Why be a Writer?

There is a dichotomy in the brain of every writer: I need to believe in myself to even publish my work anywhere in the world, but for quality’s sake, I really need to develop quality self-criticism. So we have a possible over-confidence or over-positive view vs a negative mindset that questions every word produced.

So let’s read self-criticism as: The ability to criticize my work not myself. Does that make it a little healthier?

Does it sound like an oxymoron if we add: Writers need to develop a strong will to create and have a strong belief in their ability to create something of interest plus have a strong objectivity about what they write? Is that over confident or just right? If a writer is too tentative about their own writing, then will the work ever get published? So adding adjusting that inner critic into a bit more positive and a bit less negative should be just about right, right?

You don’t need that critical voice when writing the first draft, or the second. The third draft, it comes in handy as long as the criticism is directed to the words on the page and not the ability of the writer, the focus of the writer, or the creativity of the writer.

What’s a writer to do?

So what do we do to work towards solving the contradiction?

One thing is to kill that inner critic until the first draft is written. If you are critical about your opening page, or first paragraph, or first sentence, you’ll never finish that first chapter, let alone the book. There is a great article written by Barbara O’Neal that was published in one of our newsletters last year. Click here to read it in full.

James Scott Bell said one dam that kept him from pursuing a writing career is that he kept hearing, “You can’t learn to be a great writer.” Talk about Negative Nellies! With friends like that, who needs enemies? He read every book he could get his hands on about writing craft. “Lightbulbs started flashing,” he said. He overcame that stall in his career caused by bad and negative advice by “…realizing that scenes should have an objective, obstacles, and an outcome that is usually a major setback.” He learned how to be a great writer, and he learned how to teach others how to be great writers.

It isn’t following a formula, it is constructing interesting stuff that has proven to work well to satisfy readers. Once we’re in the groove, it shouldn’t be too hard to regulate the inner critic. What do you think?

Financial returns are low

Another debilitating thought that drives up the pressure that holds down creativity is when writers continually beat themselves up thinking about the incredibly miserable financial return on our dollars, time, and effort. That dam will stop creativity in its tracks. When we realize that the financial return will never equal the investment in time, effort, energy, heart, and soul that goes into creating a book, and we write in order to quench the burning flame to write, for the enjoyment, and the pleasure of sharing our creativity then we see a flood of creativity.

So there are a few who are compensated very well for their time, effort and energy such as James Patterson, Stephen King, and others. But compared to the millions (plus millions) of qualified authors in this world, those are a pitiful few. Writing is generally a thankless, tough, grueling, bleary-eyed job.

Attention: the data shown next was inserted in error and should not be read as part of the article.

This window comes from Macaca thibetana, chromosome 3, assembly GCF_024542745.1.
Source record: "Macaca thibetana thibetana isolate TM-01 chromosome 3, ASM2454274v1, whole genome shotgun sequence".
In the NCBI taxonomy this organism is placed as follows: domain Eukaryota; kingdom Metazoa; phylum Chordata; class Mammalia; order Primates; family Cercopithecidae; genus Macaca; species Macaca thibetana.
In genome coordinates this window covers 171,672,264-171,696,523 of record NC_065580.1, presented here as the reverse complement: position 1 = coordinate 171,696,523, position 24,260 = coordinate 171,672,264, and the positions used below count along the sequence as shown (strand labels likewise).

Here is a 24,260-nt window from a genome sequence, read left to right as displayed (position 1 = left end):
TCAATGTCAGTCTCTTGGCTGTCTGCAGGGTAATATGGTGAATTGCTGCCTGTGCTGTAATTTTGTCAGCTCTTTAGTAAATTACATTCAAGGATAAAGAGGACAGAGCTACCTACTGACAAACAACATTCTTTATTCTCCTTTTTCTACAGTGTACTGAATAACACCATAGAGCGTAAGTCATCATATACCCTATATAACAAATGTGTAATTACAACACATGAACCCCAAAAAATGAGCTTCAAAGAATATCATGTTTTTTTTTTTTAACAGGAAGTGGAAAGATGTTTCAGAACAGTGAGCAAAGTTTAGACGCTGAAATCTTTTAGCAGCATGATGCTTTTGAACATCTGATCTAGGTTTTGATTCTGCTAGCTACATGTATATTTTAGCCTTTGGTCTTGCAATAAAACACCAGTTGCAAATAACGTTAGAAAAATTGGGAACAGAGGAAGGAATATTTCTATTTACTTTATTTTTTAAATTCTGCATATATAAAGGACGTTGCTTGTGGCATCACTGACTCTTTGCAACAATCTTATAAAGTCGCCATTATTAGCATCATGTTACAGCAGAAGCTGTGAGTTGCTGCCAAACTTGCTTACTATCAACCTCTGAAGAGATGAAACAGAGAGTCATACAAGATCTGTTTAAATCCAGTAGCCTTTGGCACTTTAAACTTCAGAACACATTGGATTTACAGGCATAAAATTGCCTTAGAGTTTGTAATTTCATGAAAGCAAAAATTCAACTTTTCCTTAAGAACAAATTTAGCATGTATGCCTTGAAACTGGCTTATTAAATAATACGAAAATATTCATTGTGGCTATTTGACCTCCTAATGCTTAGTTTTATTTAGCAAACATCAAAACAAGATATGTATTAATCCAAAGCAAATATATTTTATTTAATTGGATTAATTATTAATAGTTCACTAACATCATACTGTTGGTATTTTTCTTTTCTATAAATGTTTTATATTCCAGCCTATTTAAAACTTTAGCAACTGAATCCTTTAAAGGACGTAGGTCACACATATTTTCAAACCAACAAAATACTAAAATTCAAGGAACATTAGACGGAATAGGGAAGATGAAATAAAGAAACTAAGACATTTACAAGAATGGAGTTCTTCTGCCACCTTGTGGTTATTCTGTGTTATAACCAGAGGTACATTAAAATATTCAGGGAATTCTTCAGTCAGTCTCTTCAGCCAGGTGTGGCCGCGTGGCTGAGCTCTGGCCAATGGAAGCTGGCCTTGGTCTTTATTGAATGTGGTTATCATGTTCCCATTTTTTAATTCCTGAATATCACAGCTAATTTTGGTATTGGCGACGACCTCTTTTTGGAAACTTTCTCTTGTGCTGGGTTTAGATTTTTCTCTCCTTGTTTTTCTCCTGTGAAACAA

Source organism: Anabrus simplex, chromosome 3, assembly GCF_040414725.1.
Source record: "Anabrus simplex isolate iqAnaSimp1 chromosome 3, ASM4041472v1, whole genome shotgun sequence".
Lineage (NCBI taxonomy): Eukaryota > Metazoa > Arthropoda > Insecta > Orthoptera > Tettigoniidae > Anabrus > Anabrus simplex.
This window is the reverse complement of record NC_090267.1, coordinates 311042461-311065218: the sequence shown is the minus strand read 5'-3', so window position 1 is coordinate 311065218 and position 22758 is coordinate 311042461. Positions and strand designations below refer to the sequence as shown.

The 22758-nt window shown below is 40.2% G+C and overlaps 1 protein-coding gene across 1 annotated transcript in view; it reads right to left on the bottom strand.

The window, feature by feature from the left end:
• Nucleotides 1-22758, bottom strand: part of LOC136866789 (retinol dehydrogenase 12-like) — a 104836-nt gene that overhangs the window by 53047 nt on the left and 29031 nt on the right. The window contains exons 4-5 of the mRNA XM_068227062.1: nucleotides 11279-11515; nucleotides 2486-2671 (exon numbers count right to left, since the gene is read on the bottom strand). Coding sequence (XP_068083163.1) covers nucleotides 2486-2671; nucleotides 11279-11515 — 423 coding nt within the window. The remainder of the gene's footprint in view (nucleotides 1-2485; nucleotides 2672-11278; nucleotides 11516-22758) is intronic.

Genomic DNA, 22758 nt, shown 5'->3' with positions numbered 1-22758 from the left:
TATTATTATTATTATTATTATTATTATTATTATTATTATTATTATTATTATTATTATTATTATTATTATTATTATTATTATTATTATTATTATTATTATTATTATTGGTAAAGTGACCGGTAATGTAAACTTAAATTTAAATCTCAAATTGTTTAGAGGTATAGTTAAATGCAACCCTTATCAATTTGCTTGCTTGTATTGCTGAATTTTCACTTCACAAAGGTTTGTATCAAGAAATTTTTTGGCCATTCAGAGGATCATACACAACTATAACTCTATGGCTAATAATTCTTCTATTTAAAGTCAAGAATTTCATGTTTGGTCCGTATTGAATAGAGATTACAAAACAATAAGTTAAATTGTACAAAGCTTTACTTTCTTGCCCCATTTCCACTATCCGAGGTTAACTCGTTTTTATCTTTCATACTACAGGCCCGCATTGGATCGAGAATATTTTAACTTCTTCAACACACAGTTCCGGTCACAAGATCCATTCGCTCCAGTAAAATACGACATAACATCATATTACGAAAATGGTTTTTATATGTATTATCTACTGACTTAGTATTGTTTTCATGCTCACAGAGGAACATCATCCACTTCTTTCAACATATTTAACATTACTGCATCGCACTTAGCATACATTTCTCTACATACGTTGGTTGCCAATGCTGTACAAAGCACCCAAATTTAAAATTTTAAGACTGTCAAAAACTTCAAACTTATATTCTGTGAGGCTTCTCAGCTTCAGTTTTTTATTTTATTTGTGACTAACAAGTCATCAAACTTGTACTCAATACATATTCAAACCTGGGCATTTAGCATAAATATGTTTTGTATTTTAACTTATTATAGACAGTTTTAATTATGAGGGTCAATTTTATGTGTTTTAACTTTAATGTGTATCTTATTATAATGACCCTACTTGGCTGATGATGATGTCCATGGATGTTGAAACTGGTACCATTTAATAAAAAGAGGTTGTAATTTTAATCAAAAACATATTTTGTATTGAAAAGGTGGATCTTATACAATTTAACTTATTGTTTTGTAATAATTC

The average sales for any author is about 250 books sold. Some sell a lot more and others sell a lot less. Sounds kind of depressing. Why do we even do it?

What are some major setbacks or creative dams that you’ve faced? Have you overcome them? How? What advice would you give an author who is facing some of these career stalls?

7 thoughts on “Why be a Writer?”

  1. I liked the article Gina. It’s so important we get the first draft done without critiquing it. It’s so important we are able to look at our work objectively… but at the write/right/rite time:)
    Thanks for this!
    Sarah

    1. Thank you, David. Yes, truth needs to be faced. Also, reigning hope does a lot of good, too. With hope, we can hush the voice of the killer critic and move our stories along.

  2. Critic-banishing routine: You’re immersed nicely in the flow of your writing when you feel a cold presence at your left shoulder and there she is. She is immaculate in a grey suit, grey stockings and those old `teacher’s shoes’ you remember. Not a curl is out of place in her immaculately permed hair. (My deah, we’re British, remember! Watch out for those Americanisms creeping in!) Her hair is white from worry at her temples. Her face is full of worry lines. She has a one-track mind and is short-sighted. She is lowering a large magnifying glass over your work.
    You turn to face her. `Madam, I am the Managing Director here! You are merely my secretary. When I need your help I shall summon you. Until then I ask you, I COMMAND you, TO LEAVE THIS ROOM!’
    She hesitates, reproachful. `NOW!’ you say aloud. `There is the door. You will go out through it this instant and close it behind you! Yes, NOW!’ If she does not exit instantaneously, you get up, push her out of the door and kick it shut behind her. It slams! Her footsteps echo down the passage.
    Heave a thankful sigh. Enter the world you are loving into existence. Say ‘Yoo-hoo!’ aloud.

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